When buying a home stair lift, or electric stair chair lift, choosing the right end-rail system for the stairlifts is important factor not to be overlooked.
What often happens though is that the electric stair lift rail extend out quite a way into the hallway downstairs, blocking the foot traffic. Other times, a door will be positioned right below the stairs. In such way, the protruding rail would either obstruct the traffic or prevent someone to enter through the door.
The home stair chair lift companies have long been able to cope with the problem by using three types of end-rail solutions. These are: curved rail, manual hinged end rail, power hinged end rail, and the slide rail extension. Let's look at all four solutions.
Curved rail solution
When your stairs are curved, you will want to install a curved stair lift anyways. Then, it is only natural to bend the bottom part of the rail sideways at the bottom of the stairs. That way, the bottom station will be out of the way, and the parked stairlift will not obstruct traffic.
Manual hinged rail solution
When your stair chair lift is straight, fitting straight stairs, you can select to have a hinge installed so that the bottom part of the rail can be manually lifted up and turned back onto the rest of the stair lift rail when not in use. That way, the obstructing bottom part of the rail will be out of the way.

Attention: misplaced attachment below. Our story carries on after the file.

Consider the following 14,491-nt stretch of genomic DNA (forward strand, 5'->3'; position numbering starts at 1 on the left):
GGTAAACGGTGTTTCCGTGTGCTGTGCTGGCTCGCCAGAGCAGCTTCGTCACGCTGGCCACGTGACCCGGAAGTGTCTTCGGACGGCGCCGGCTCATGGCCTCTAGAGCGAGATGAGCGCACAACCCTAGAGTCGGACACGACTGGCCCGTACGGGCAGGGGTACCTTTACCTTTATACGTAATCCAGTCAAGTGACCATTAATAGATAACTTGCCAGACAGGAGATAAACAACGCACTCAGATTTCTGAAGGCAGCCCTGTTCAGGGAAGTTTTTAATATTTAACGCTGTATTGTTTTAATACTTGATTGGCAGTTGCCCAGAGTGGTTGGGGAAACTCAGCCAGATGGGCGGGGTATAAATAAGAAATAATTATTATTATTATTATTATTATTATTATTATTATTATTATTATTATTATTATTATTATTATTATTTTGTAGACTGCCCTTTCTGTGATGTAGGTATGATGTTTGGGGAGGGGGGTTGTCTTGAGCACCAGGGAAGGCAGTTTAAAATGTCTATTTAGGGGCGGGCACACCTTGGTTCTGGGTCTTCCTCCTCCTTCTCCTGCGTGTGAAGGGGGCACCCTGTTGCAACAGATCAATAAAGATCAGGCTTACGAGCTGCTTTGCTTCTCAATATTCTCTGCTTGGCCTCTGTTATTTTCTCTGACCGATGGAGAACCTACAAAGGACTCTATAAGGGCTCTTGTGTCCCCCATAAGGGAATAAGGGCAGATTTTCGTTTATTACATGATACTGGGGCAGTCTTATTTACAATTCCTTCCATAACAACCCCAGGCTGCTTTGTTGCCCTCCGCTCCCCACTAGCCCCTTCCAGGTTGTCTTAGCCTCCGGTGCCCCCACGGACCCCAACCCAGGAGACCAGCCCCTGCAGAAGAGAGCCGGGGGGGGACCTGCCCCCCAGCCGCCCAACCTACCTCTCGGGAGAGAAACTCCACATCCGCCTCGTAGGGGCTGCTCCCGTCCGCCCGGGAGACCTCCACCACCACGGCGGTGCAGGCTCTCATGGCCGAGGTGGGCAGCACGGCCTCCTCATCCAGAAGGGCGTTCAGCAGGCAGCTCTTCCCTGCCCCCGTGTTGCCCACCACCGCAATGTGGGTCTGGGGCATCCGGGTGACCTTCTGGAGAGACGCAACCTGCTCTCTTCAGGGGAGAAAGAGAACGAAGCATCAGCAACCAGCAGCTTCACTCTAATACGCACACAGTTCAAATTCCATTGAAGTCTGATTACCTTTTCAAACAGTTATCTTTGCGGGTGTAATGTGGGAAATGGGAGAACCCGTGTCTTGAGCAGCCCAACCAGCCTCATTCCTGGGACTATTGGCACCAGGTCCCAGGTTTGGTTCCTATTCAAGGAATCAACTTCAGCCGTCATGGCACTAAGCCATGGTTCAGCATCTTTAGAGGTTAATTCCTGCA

Powered hinged rail solution
This is the same idea as the manual hinged rail, except it uses an electric motor to flip the bottom part of the rail up onto the rest of the home stair lift rail. It can be controlled through the remote control.
Slide rail extension
Minivator stair lifts has recently come up with a really neat idea that does not require a hinge. The bottom part of the stair lift rail is extended out, or slides out of the top part, as needed, or as the stair chair lift is approaching. The advantage of such hinge-free system is that it takes less space.
Which system electric stair chair lift end-rail solution will work best for you?
Perhaps you won't even need one! So go check out the bottom of your stairs to see if the protruding rail would obstruct traffic.